Indianapolis is aiming to become the first major U.S. city to replace its entire fleet with electric and plug-in hybrid vehicles, in a move aimed at reducing the nation’s reliance on foreign oil.
Mayor Greg Ballard, a retired Marine Officer and Gulf War Veteran, signed an executive order requiring the city to replace its nearly 500 non-police sedans with electric or plug-in hybrid vehicles.
<blockquote><p>“The United States’ current transportation energy model, driven by oil, exacts an enormous cost financially and in terms of strategic leverage,” said Mayor Ballard. “Our oil dependence in some cases places the fruits of our labor into the hands of dictators united against the people of the United States.”</p></blockquote>
New vehicles would be purchased as older ones are retired, and the city hopes to completely swap out its current 3,100-vehicle fleet by 2025.
The city estimates that the move will save taxpayers $12,000 per car over its 10-year life span.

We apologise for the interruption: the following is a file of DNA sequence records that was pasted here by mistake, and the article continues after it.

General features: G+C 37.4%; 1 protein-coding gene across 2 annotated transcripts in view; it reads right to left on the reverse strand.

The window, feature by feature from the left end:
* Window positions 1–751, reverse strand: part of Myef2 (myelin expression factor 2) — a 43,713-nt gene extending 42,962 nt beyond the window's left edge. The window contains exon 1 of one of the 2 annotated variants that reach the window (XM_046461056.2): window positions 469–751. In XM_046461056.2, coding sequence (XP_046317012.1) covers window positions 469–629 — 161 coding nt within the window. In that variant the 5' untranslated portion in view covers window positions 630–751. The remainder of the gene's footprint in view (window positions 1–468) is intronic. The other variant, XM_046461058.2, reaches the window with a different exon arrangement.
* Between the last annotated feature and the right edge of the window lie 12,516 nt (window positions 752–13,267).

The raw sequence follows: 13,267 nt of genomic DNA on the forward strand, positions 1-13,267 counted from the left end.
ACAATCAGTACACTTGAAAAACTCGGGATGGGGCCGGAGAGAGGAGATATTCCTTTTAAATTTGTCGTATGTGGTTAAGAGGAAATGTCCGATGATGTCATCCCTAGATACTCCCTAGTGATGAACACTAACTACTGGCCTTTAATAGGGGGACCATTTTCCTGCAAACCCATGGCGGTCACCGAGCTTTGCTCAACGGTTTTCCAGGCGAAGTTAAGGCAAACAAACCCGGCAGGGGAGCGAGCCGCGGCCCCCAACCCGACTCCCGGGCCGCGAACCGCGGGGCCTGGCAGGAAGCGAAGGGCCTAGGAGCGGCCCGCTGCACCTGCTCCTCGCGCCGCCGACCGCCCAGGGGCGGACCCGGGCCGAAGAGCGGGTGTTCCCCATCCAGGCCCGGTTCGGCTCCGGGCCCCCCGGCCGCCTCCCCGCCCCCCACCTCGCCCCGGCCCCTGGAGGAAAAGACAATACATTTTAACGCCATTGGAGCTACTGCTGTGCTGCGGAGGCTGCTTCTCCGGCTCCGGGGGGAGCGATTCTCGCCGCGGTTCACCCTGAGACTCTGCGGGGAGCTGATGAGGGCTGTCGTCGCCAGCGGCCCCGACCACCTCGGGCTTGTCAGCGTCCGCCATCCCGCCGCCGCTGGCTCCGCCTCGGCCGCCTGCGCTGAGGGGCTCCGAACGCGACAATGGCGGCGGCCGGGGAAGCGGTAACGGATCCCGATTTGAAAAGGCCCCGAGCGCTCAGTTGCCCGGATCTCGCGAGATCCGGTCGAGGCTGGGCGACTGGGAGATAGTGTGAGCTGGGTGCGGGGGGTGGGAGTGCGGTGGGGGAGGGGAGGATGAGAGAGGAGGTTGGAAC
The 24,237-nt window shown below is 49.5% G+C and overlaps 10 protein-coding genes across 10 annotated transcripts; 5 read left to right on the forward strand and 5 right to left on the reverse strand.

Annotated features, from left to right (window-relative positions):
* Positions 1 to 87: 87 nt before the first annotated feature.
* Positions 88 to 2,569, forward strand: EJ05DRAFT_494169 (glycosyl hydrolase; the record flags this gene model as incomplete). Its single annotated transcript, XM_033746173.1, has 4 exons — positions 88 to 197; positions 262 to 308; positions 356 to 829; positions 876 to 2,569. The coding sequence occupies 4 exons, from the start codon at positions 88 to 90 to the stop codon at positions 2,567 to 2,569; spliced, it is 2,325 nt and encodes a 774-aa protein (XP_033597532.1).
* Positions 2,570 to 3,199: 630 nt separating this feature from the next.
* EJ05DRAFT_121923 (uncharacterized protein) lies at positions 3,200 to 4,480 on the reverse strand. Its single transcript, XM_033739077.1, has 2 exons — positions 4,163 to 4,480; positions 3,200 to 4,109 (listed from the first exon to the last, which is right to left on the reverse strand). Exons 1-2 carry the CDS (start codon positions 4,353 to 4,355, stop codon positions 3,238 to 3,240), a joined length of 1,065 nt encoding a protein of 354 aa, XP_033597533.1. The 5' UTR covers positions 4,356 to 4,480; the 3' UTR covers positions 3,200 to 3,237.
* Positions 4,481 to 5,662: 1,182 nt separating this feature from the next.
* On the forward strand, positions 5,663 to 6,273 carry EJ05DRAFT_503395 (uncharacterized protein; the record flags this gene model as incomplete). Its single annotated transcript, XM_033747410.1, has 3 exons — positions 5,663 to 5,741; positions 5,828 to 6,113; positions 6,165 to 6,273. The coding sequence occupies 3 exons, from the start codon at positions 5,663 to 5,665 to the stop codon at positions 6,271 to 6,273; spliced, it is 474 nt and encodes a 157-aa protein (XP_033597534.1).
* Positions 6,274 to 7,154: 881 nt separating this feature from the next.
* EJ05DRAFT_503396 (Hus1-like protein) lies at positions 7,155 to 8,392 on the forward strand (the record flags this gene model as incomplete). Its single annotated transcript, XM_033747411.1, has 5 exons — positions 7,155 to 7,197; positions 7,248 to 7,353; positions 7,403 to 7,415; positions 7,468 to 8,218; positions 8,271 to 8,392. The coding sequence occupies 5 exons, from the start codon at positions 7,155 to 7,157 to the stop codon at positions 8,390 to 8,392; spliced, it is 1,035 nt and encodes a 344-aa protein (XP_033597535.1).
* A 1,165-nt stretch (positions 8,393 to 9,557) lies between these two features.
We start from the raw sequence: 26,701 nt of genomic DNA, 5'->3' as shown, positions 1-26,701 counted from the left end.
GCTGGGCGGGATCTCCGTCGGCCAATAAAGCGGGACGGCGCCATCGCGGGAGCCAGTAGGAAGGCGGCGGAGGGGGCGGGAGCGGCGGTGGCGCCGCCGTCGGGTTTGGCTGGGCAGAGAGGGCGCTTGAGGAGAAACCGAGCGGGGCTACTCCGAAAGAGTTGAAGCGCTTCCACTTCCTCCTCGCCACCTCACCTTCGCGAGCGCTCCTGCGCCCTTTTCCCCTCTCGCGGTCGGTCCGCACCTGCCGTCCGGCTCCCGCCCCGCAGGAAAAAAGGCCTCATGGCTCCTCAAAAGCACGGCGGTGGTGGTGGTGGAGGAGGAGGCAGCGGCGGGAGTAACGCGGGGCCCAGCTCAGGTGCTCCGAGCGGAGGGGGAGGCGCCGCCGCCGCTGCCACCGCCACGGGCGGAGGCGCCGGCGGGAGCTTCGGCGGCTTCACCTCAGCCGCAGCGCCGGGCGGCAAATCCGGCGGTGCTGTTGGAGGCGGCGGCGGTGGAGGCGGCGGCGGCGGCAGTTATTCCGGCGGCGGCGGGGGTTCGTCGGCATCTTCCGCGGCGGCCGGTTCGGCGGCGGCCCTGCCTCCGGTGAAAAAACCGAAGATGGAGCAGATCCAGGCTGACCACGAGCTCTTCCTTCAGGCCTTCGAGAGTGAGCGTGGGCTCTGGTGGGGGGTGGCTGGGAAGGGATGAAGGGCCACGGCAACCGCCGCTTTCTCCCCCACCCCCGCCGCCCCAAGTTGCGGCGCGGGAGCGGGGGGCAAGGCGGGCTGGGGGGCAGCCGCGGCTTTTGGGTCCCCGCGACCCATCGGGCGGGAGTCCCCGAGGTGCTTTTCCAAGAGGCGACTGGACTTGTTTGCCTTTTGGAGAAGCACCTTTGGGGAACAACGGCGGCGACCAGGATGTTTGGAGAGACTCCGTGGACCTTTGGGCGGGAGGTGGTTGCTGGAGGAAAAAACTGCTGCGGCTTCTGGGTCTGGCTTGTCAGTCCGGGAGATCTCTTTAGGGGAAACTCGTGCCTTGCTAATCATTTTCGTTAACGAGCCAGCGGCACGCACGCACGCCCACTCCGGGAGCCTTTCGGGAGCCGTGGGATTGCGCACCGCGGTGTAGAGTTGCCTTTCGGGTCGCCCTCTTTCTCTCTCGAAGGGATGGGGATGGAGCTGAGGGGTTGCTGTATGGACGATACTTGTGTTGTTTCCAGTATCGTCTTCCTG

The city also will work with the private sector to phase in snow plows, fire trucks and other heavy vehicles that run on compressed natural gas, and will ask automakers to develop a plug-in hybrid police car. Currently, the city’s police cars achieve a paltry 10 miles per gallon. A 40 mile per gallon police plug-in hybrid could save the city an estimated $10 million per year.
Indianapolis, the 12th largest city in the United States, has 200 charging station and is working with the private sector to increase that number.